Keeping Bristol Safe Partnership Domestic Abuse and Sexual Violence Victim and Survivor Forum

The Keeping Bristol Safe Partnership (KBSP) has made a strong commitment to ensure all of its approach to domestic abuse is informed comprehensively by people with lived experience.

The partnership’s Domestic Abuse and Sexual Violence Survivor (DASV) Forum has been established to hear and respond to the experiences and needs of women who have lived through domestic abuse and sexual violence.

The Forum meets fortnightly with leading professionals from Avon and Somerset Police, Bristol City Council’s Public Health Team and other statutory services to explain to professionals the real impact of domestic abuse on individuals and families. The Forum, made up of a diverse group of incredibly courageous women educates, improves and challenges systems, services and responses to domestic abuse and sexual violence in Bristol.

The Forum informs commissioning, strategies and polices across the Multi-Agency Domestic Abuse and Sexual Violence partnership board and more broadly throughout the KBSP’s work. The women in the group represent a variety of experiences and are able to speak to the true complexity of domestic abuse and sexual violence. They highlight the barriers that still exist to accessing appropriate support and positive outcomes in order to improve services.

Some of the work the Forum has achieved and contributed to includes hosting the Speaking Out: Survivor Conference 2022, which brought to light the real experiences of the Forum members and asked professionals how they will create system and cultural change.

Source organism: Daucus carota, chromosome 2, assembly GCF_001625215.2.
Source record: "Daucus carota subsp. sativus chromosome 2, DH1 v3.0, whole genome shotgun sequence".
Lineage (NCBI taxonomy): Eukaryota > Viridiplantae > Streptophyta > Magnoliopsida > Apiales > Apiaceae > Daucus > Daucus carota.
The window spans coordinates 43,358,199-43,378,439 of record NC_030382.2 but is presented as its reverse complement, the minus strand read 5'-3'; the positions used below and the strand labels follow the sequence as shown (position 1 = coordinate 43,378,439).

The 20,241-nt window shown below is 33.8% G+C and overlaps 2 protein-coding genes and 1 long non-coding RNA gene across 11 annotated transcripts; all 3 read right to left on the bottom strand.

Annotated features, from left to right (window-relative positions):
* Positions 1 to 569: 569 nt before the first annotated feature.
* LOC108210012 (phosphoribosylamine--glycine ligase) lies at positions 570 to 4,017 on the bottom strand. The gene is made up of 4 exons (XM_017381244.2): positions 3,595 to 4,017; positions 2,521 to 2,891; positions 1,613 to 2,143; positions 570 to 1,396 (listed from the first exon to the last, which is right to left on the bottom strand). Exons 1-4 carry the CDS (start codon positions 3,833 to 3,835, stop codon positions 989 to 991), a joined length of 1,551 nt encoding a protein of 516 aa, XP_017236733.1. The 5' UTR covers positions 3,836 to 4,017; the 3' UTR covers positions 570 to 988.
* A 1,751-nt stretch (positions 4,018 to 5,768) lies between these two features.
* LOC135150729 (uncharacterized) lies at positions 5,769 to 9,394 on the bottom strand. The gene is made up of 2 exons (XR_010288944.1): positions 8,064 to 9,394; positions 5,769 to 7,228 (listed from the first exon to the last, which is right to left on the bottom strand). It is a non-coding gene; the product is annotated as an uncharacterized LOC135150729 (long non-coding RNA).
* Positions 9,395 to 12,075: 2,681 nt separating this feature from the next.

In addition, the Forum has been involved in creating the KBSP Domestic Abuse training package, using their voices and experiences to ensure the correct language is used, and that it reflects their experience to ensure practitioners who receive the training are aware of the impact of domestic abuse on victims and survivors.

The Forum is currently working on two videos: one video is to raise awareness in the community of domestic abuse and sexual violence, and the other video is for professionals, which will become part of the KBSP training package.

The Forum has also met with the domestic abuse lead for Avon and Somerset Police, influencing their training for staff and a questionnaire for victims and survivors who have contacted the force.

The Domestic Abuse Commissioner for England and Wales recently had the honour of meeting with members of the Forum and their facilitator and co-ordinator, Jennifer Wills, in Bristol. The Forum members were very open and honest about their experiences of services and had a particular focus on the failings in the Family Court arena, a priority focus area for the Domestic Abuse Commissioner’s Office.

The Forum is a safe place for candid and transparent communication, discussion, and challenge about failing systems, inadequate service response and gaps and barriers in provision. It is a space in which members highlight to professionals and people in positions of power where improvements need to be made and hold said professionals to account in an ongoing process of scrutiny and collaboration. The Forum is trauma-informed in its delivery and supports all members to maintain a safe environment and process.

The need for strategic objectives, service design and development to be informed by people with lived experience is said to be understood, but rarely do we see it being implemented and facilitated in such a fantastic example of co-production and inclusion.

The Forum is innovative, bold and an example to all areas that true co-production is possible and very necessary.

“It is a shame about the tragic circumstances that myself and other women have faced in order for us to be part of the DASV Forum group, but it is an absolute honour to be in this position of personal power and to be able to create positive change,” a quote from one of the Forum members.